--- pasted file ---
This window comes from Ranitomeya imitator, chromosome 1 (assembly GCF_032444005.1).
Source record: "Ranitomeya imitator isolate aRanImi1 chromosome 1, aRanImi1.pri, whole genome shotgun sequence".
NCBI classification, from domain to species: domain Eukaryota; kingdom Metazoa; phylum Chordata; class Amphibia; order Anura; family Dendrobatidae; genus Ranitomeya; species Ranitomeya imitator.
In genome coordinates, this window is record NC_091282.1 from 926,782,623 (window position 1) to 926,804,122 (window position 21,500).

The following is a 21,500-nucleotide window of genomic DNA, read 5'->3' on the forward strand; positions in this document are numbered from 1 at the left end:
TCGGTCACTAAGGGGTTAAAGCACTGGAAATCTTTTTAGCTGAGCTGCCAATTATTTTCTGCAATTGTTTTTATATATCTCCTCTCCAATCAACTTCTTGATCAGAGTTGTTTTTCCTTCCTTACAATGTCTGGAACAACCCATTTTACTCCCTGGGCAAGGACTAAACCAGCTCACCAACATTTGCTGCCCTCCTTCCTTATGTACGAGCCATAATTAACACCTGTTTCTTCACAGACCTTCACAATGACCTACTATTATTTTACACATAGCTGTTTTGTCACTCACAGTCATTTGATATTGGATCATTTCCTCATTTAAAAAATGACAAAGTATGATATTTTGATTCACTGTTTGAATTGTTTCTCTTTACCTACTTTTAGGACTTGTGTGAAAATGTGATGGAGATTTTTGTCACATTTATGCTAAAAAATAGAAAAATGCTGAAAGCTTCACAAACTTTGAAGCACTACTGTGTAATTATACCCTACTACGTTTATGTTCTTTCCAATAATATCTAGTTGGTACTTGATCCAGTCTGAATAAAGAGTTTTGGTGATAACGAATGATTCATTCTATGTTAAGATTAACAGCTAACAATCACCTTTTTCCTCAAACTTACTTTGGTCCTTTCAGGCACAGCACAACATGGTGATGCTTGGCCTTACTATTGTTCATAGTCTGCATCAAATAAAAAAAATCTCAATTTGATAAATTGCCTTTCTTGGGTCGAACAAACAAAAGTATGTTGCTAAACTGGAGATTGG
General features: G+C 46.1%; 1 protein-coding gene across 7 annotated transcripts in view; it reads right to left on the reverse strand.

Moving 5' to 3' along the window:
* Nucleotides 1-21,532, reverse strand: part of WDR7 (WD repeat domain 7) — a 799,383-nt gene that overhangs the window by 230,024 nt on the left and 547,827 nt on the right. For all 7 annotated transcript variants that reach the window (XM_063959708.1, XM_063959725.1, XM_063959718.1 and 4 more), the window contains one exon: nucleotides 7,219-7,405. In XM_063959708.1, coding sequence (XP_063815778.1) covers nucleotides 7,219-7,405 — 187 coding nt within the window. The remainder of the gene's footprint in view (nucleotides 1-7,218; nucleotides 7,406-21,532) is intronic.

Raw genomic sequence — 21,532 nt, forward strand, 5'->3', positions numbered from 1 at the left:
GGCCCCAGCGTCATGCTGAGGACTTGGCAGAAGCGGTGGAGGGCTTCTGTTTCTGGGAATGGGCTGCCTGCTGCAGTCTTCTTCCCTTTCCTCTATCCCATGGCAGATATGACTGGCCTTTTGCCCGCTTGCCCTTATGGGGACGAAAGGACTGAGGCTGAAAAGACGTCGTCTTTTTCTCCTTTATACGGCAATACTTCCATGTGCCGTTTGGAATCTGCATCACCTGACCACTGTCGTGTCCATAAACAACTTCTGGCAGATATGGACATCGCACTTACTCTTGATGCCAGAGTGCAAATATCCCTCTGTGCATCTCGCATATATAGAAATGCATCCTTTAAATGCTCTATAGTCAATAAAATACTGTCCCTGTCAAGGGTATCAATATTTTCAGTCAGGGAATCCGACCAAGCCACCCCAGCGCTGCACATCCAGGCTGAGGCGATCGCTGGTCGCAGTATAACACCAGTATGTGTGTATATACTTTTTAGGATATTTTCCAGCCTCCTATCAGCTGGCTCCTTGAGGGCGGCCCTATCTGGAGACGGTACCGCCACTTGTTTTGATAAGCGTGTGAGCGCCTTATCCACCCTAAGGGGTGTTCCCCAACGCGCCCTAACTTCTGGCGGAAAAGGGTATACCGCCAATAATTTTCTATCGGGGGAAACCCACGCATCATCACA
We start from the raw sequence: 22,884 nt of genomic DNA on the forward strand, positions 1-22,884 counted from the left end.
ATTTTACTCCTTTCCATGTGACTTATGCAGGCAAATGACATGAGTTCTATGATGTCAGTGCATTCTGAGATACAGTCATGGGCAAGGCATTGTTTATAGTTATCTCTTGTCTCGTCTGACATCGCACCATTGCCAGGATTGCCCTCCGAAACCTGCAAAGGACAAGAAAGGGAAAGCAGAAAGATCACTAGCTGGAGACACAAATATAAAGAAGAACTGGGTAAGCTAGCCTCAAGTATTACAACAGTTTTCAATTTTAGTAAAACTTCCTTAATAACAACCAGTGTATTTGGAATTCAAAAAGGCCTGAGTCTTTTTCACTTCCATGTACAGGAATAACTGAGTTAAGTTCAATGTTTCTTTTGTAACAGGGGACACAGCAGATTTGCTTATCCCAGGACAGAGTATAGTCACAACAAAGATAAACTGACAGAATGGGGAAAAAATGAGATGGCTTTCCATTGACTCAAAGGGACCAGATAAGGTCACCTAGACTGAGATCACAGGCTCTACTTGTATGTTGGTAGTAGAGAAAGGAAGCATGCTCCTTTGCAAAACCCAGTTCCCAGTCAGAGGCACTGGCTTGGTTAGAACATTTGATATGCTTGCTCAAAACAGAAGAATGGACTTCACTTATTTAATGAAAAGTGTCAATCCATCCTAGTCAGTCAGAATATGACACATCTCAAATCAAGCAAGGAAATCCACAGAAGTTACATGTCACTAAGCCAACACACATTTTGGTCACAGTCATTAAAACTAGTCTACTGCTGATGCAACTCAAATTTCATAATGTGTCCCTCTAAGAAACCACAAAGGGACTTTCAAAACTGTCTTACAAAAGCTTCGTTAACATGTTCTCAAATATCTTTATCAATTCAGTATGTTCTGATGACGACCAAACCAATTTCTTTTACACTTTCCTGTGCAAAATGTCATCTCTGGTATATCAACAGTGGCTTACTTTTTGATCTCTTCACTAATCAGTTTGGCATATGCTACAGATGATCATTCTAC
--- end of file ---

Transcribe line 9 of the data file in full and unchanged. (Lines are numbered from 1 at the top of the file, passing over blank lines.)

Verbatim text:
* Nucleotides 1-21,532, reverse strand: part of WDR7 (WD repeat domain 7) — a 799,383-nt gene that overhangs the window by 230,024 nt on the left and 547,827 nt on the right. For all 7 annotated transcript variants that reach the window (XM_063959708.1, XM_063959725.1, XM_063959718.1 and 4 more), the window contains one exon: nucleotides 7,219-7,405. In XM_063959708.1, coding sequence (XP_063815778.1) covers nucleotides 7,219-7,405 — 187 coding nt within the window. The remainder of the gene's footprint in view (nucleotides 1-7,218; nucleotides 7,406-21,532) is intronic.